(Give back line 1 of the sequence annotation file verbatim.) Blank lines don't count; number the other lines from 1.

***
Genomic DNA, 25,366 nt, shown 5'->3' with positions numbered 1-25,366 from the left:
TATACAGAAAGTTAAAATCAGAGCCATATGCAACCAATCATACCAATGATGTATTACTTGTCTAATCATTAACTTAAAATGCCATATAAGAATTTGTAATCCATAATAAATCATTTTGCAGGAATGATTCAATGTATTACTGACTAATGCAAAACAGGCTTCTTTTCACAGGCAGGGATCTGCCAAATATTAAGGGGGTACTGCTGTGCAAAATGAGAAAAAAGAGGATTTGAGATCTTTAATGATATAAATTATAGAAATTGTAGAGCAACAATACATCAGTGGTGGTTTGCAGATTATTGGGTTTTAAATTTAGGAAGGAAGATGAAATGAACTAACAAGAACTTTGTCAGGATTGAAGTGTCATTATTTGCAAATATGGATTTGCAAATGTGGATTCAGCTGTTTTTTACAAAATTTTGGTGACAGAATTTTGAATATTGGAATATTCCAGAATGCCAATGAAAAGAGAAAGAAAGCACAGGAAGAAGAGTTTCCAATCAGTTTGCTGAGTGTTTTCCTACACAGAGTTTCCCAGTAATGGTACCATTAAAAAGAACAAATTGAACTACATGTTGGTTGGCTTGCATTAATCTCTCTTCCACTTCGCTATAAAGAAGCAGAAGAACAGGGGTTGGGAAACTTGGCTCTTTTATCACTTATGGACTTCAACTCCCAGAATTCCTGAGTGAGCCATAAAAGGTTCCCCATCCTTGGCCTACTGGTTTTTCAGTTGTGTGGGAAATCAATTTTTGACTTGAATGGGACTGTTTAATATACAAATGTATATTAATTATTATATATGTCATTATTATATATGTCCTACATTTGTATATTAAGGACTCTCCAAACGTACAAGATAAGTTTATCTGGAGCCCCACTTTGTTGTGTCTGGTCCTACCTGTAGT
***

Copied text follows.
Genomic DNA, 25,366 nt, shown 5'->3' with positions numbered 1-25,366 from the left: